The allocation of aid requires specific administrative procedures that vary from one donor to another. All EU donors will seek to maximise the opportunity for flexibility within their systems and streamline procedures to the extent possible in order to reduce the administrative burden on implementing organisations, whilst ensuring quality in partnership and strong accountability in aid delivery.


Local response to coping with humanitarian crisis is a vital component. Local actors are on the front line when disaster strikes suddenly and increasingly also at the core of the humanitarian response in complex emergencies. The EU will examine how best it can offer support to capacity-building activities for sustainable strengthening of local disaster response, and encourage implementing partners in fostering partnership with local organisations in affected communities.

3.5.   Capacity and Rapid Response


Within the EU, various capacities already exist for rapid deployment of specialist teams and rapid dispatch of humanitarian aid or relief items. The EU seeks to avoid duplication by reinforcing its efforts to address capacity gaps building on existing systems in support of international efforts, particularly the various regional logistical hubs.


The EU will therefore examine ways to strengthen its rapid response to humanitarian crises by working together building on existing comparative strengths, in coordination with efforts made by the wider humanitarian community. The EU seeks to underpin international efforts to map and plug identified response gaps, such as those related to the international coordination of logistics, transport, communications, and surge-arrangements for responding rapidly to disaster. The EU will promote access for the broad range of partners to common humanitarian services.


In the first instance the EU will contribute by a transparent and comprehensive mapping of all elements of its current capacities, with the aim of getting an overview of existing and potential capacities and the most efficient way of utilising them.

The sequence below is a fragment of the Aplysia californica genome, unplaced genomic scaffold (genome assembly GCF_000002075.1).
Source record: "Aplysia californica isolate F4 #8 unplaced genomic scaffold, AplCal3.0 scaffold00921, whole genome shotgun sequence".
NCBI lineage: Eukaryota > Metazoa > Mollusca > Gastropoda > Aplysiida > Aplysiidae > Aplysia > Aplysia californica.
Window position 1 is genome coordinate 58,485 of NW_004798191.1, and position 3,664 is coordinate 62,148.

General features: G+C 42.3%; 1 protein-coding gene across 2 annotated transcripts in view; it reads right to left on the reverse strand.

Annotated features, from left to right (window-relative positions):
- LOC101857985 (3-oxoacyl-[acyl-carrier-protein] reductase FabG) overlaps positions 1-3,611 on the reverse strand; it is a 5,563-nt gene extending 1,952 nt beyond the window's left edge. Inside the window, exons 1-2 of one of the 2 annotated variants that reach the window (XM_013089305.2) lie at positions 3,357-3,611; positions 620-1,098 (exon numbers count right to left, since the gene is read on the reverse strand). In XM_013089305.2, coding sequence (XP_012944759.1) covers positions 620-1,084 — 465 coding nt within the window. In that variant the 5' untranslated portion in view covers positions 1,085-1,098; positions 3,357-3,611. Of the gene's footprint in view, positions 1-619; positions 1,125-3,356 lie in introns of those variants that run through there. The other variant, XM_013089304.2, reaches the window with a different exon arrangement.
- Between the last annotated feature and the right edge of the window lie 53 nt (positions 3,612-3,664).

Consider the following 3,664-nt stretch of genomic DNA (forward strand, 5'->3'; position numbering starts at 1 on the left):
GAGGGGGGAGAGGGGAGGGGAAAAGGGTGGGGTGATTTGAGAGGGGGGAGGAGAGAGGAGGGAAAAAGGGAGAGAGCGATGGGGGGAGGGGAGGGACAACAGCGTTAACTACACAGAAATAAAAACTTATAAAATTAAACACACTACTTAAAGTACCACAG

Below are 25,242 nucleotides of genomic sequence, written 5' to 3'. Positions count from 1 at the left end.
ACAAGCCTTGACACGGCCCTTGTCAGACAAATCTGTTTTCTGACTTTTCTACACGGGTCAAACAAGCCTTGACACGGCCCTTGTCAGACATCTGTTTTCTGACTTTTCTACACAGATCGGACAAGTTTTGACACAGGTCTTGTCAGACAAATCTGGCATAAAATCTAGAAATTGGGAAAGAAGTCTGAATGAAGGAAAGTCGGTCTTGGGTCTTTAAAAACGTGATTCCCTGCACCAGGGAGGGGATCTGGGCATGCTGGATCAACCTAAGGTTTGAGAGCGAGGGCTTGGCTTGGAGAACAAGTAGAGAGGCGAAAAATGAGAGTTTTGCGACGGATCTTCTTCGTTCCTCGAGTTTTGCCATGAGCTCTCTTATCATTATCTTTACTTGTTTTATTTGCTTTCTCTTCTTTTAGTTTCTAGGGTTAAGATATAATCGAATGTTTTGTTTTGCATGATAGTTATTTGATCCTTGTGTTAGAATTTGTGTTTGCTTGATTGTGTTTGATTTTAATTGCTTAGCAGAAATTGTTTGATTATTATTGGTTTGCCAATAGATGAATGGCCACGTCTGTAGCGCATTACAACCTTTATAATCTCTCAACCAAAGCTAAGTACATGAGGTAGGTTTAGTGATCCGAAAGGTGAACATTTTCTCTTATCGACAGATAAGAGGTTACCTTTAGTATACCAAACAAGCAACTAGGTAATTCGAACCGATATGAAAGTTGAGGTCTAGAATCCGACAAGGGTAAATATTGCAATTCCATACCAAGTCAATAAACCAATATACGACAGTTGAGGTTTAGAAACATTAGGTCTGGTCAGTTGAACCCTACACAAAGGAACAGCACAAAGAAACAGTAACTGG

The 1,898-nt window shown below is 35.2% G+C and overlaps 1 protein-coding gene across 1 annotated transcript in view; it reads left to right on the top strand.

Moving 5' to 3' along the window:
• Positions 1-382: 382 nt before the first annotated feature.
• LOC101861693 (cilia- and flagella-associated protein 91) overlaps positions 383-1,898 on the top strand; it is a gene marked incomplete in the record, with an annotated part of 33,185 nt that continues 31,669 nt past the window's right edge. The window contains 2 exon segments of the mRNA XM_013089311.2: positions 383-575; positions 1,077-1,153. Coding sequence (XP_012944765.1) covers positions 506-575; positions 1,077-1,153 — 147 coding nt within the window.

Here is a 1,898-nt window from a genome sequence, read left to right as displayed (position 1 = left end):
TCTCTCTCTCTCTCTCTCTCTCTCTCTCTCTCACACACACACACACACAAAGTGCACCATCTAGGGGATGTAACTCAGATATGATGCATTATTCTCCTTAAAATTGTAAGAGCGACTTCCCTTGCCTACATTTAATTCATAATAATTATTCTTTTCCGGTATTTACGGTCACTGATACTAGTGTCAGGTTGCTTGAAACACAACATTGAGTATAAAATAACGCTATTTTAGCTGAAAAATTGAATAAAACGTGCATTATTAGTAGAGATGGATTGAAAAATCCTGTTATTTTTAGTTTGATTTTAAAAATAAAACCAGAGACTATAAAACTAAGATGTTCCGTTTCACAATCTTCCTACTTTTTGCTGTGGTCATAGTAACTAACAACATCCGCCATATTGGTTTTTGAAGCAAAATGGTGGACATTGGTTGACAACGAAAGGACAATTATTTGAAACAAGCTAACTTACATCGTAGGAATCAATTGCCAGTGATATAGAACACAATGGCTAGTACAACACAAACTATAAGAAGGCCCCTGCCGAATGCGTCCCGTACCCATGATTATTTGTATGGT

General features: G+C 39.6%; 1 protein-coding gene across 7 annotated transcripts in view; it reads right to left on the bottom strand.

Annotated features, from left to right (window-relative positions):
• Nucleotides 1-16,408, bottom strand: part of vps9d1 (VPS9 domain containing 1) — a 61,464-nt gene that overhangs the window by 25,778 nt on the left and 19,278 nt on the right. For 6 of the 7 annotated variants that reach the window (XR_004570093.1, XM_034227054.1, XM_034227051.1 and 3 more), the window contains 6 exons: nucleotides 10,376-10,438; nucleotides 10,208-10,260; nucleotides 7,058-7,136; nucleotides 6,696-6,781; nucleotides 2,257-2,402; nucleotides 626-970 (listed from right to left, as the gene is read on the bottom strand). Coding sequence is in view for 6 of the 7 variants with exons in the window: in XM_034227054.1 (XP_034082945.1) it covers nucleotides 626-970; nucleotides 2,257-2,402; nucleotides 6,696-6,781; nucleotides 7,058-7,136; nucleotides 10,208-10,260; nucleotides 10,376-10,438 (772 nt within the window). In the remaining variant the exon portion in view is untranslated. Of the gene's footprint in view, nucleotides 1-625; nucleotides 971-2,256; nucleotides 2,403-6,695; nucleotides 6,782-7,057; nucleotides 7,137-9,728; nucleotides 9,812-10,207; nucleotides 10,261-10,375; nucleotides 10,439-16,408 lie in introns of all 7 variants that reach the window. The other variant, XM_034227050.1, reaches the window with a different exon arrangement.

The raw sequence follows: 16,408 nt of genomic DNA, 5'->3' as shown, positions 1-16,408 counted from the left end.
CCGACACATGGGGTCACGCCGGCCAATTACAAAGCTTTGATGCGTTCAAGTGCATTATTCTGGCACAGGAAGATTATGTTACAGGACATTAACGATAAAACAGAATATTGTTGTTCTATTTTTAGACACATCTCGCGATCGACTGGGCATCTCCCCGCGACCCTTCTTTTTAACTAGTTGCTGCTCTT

3.6.   Use of civil protection and military assets and capabilities


The use of civil protection resources and military assets in response to humanitarian situations must be in line with the Guidelines on the Use of Military and Civil Defence Assets in complex emergencies (10) and the Oslo Guidelines on the Use of Military and Civil Defence Assets in International Disaster Relief (11), in particular to safeguard compliance with the humanitarian principles of neutrality, humanity, impartiality and independence. The EU will promote a common understanding of these guidelines. The EU will also encourage common training on international law and the fundamental humanitarian principles.

Civil Protection (12)


European humanitarian aid may draw on various Community and Member State instruments, including civil protection resources, which cover a wide range of State-owned and non-State assets. These assets, when deployed in a humanitarian context in third countries, are under civilian command and are in principle deployed in response to a formal request from the affected State. They are dispatched bilaterally, through the UN or through the Monitoring and Information Centre (MIC) within the framework of the Community Civil Protection Mechanism. Increasingly, Member States use their civil protection capacities in disaster responses in third countries, principally in natural disasters and technological and environmental emergencies. Where deployed in any humanitarian crisis, the use of civil protection resources should be needs-driven and complementary to and coherent with humanitarian aid. Therefore, proper coordination between different European actors and instruments is essential, as is respect for the overall coordinating role of the UN. At EU level, the use of civil protection resources in the framework of the Mechanism is subject to close cooperation with the Presidency. Civil protection personnel deployed for humanitarian purposes will always be unarmed.


In natural disasters and technological and environmental emergencies, civil protection resources can provide an important contribution to humanitarian actions based on humanitarian needs assessments and their possible advantages in terms of speed, specialisation, efficiency and effectiveness, especially in the early phase of relief response.


In complex emergencies recourse to civil protection assets should rather be the exception. Their use in complex emergencies, including in situations of fragility, is especially delicate and sensitive as it risks compromising the perception of the neutrality and impartiality of the relief effort. This can result in exposing relief workers as well as the affected population to attacks from warring parties, and in being denied access to the affected population not only in the current, but also in future emergencies. These risks need to be carefully weighed against the immediacy of the needs of the population and the need for civil protection resources to cover them.